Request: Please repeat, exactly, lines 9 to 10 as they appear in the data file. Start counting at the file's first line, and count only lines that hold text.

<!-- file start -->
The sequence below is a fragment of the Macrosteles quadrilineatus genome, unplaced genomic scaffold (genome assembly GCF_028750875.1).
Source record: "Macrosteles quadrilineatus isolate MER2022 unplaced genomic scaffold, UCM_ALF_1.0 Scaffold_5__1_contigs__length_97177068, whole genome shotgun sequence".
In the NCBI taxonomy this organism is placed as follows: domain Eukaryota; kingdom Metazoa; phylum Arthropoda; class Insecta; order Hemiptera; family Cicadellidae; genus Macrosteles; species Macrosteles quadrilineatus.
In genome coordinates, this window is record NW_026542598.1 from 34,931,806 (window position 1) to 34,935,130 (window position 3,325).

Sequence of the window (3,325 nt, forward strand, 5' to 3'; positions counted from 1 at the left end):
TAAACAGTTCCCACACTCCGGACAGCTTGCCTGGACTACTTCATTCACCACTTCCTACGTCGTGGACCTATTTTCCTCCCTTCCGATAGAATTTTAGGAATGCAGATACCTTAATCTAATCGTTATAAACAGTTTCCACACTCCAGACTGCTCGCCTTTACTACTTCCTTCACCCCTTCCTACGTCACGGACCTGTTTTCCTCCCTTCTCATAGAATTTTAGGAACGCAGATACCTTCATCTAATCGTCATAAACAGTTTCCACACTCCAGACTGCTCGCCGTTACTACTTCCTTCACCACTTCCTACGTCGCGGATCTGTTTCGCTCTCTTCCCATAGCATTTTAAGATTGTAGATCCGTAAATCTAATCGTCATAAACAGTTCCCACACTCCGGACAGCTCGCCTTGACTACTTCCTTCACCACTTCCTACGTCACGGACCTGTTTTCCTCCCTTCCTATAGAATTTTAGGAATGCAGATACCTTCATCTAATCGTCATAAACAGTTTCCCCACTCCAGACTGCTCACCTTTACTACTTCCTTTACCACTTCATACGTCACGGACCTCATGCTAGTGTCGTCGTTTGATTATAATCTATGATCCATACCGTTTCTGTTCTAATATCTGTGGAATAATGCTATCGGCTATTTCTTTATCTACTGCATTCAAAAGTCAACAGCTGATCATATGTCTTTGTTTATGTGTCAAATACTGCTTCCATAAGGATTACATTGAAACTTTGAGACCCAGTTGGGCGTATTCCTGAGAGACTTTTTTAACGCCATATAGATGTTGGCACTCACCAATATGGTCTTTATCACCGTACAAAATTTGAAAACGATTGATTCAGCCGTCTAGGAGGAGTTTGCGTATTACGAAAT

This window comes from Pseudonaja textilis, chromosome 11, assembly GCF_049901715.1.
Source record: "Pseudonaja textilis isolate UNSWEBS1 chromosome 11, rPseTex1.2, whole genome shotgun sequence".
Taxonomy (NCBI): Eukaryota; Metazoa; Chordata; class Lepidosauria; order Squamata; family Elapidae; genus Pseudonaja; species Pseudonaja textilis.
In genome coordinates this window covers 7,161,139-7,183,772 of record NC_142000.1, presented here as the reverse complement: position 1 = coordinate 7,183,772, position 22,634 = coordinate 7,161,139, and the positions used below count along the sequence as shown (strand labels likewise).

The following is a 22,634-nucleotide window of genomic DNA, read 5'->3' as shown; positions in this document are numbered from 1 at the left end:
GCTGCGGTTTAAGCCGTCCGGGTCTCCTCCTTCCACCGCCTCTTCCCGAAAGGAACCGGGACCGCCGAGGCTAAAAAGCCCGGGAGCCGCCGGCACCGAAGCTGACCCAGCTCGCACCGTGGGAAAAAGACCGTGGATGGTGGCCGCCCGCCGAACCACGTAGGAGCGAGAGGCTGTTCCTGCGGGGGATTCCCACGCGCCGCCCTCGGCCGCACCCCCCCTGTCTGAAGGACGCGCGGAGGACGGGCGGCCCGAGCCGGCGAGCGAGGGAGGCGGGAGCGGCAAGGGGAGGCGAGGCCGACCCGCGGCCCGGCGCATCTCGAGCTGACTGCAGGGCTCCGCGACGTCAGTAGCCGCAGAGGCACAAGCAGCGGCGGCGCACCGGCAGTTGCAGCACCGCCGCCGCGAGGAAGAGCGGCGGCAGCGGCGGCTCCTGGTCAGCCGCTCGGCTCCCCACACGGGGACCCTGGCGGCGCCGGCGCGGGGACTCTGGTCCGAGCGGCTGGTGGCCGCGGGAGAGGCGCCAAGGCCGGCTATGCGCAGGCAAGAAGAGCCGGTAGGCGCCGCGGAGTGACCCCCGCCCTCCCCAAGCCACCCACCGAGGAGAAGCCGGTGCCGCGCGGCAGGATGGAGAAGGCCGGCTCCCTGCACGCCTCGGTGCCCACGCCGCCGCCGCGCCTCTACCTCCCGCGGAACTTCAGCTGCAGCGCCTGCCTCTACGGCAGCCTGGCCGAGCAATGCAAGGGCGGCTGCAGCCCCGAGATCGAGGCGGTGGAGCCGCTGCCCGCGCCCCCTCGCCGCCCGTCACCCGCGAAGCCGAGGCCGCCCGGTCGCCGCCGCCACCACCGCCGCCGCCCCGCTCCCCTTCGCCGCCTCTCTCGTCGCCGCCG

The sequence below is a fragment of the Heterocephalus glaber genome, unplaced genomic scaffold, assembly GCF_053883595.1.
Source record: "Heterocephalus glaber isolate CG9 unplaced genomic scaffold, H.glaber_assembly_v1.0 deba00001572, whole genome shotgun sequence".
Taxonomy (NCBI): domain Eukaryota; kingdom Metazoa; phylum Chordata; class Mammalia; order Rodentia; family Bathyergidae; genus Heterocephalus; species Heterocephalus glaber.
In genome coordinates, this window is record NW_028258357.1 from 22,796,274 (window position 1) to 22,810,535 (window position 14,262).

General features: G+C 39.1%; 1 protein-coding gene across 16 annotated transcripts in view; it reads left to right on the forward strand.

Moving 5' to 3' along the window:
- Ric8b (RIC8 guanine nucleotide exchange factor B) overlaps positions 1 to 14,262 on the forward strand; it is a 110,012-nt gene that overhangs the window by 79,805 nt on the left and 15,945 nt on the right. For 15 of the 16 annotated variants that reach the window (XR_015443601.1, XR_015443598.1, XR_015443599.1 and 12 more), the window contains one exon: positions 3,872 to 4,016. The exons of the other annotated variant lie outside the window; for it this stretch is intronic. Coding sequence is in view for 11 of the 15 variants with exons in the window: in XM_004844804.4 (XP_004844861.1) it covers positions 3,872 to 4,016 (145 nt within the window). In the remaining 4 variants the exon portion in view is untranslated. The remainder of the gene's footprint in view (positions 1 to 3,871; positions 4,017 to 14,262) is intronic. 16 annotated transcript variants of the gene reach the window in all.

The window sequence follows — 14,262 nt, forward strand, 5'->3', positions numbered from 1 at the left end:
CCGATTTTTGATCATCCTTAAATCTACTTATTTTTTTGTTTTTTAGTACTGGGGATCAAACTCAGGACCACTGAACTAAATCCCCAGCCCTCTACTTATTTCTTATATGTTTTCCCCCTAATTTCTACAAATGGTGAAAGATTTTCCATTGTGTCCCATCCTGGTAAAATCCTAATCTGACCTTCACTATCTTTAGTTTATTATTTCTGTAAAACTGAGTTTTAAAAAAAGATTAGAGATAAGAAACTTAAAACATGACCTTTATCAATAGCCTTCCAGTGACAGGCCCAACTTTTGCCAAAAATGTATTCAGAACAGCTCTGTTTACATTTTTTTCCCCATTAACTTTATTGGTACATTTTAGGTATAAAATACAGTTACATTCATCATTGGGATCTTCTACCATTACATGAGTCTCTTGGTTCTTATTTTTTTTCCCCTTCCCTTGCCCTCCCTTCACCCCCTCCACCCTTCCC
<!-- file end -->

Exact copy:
Taxonomy (NCBI): Eukaryota; Metazoa; Chordata; class Lepidosauria; order Squamata; family Elapidae; genus Pseudonaja; species Pseudonaja textilis.
In genome coordinates this window covers 7,161,139-7,183,772 of record NC_142000.1, presented here as the reverse complement: position 1 = coordinate 7,183,772, position 22,634 = coordinate 7,161,139, and the positions used below count along the sequence as shown (strand labels likewise).